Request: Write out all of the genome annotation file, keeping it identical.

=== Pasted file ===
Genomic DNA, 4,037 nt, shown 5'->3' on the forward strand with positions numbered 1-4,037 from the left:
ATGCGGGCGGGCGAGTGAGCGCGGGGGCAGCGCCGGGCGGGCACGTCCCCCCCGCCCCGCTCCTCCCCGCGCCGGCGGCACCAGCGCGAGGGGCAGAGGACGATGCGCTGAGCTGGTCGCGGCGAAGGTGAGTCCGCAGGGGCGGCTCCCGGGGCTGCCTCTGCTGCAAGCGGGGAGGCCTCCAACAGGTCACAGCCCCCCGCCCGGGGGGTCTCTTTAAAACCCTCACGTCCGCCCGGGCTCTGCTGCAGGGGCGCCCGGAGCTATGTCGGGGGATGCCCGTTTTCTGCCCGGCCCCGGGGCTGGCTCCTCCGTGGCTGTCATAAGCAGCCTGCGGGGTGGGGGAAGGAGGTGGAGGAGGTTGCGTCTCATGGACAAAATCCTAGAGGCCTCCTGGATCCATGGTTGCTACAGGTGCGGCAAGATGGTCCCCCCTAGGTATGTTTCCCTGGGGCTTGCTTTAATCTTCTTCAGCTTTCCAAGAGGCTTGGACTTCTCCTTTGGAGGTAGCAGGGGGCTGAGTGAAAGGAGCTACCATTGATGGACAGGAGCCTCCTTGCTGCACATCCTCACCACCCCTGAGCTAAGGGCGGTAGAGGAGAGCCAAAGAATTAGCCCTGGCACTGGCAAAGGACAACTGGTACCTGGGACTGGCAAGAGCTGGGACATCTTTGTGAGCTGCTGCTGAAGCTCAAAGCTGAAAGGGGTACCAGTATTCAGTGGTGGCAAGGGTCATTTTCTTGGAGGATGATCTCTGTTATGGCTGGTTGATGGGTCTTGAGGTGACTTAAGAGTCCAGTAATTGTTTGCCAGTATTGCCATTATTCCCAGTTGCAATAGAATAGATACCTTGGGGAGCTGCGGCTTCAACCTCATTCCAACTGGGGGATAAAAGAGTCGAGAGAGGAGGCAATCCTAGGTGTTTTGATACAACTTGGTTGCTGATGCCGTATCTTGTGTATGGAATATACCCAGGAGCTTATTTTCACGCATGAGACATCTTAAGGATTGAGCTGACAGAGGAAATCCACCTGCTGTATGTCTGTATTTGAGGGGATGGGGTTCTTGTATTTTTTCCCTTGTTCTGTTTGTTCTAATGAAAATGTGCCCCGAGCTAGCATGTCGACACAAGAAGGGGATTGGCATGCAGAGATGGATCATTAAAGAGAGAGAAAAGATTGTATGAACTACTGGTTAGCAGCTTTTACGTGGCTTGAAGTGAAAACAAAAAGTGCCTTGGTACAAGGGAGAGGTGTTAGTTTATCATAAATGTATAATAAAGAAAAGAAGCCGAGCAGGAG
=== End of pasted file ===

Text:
Genomic DNA, 4,037 nt, shown 5'->3' on the forward strand with positions numbered 1-4,037 from the left:
ATGCGGGCGGGCGAGTGAGCGCGGGGGCAGCGCCGGGCGGGCACGTCCCCCCCGCCCCGCTCCTCCCCGCGCCGGCGGCACCAGCGCGAGGGGCAGAGGACGATGCGCTGAGCTGGTCGCGGCGAAGGTGAGTCCGCAGGGGCGGCTCCCGGGGCTGCCTCTGCTGCAAGCGGGGAGGCCTCCAACAGGTCACAGCCCCCCGCCCGGGGGGTCTCTTTAAAACCCTCACGTCCGCCCGGGCTCTGCTGCAGGGGCGCCCGGAGCTATGTCGGGGGATGCCCGTTTTCTGCCCGGCCCCGGGGCTGGCTCCTCCGTGGCTGTCATAAGCAGCCTGCGGGGTGGGGGAAGGAGGTGGAGGAGGTTGCGTCTCATGGACAAAATCCTAGAGGCCTCCTGGATCCATGGTTGCTACAGGTGCGGCAAGATGGTCCCCCCTAGGTATGTTTCCCTGGGGCTTGCTTTAATCTTCTTCAGCTTTCCAAGAGGCTTGGACTTCTCCTTTGGAGGTAGCAGGGGGCTGAGTGAAAGGAGCTACCATTGATGGACAGGAGCCTCCTTGCTGCACATCCTCACCACCCCTGAGCTAAGGGCGGTAGAGGAGAGCCAAAGAATTAGCCCTGGCACTGGCAAAGGACAACTGGTACCTGGGACTGGCAAGAGCTGGGACATCTTTGTGAGCTGCTGCTGAAGCTCAAAGCTGAAAGGGGTACCAGTATTCAGTGGTGGCAAGGGTCATTTTCTTGGAGGATGATCTCTGTTATGGCTGGTTGATGGGTCTTGAGGTGACTTAAGAGTCCAGTAATTGTTTGCCAGTATTGCCATTATTCCCAGTTGCAATAGAATAGATACCTTGGGGAGCTGCGGCTTCAACCTCATTCCAACTGGGGGATAAAAGAGTCGAGAGAGGAGGCAATCCTAGGTGTTTTGATACAACTTGGTTGCTGATGCCGTATCTTGTGTATGGAATATACCCAGGAGCTTATTTTCACGCATGAGACATCTTAAGGATTGAGCTGACAGAGGAAATCCACCTGCTGTATGTCTGTATTTGAGGGGATGGGGTTCTTGTATTTTTTCCCTTGTTCTGTTTGTTCTAATGAAAATGTGCCCCGAGCTAGCATGTCGACACAAGAAGGGGATTGGCATGCAGAGATGGATCATTAAAGAGAGAGAAAAGATTGTATGAACTACTGGTTAGCAGCTTTTACGTGGCTTGAAGTGAAAACAAAAAGTGCCTTGGTACAAGGGAGAGGTGTTAGTTTATCATAAATGTATAATAAAGAAAAGAAGCCGAGCAGGAG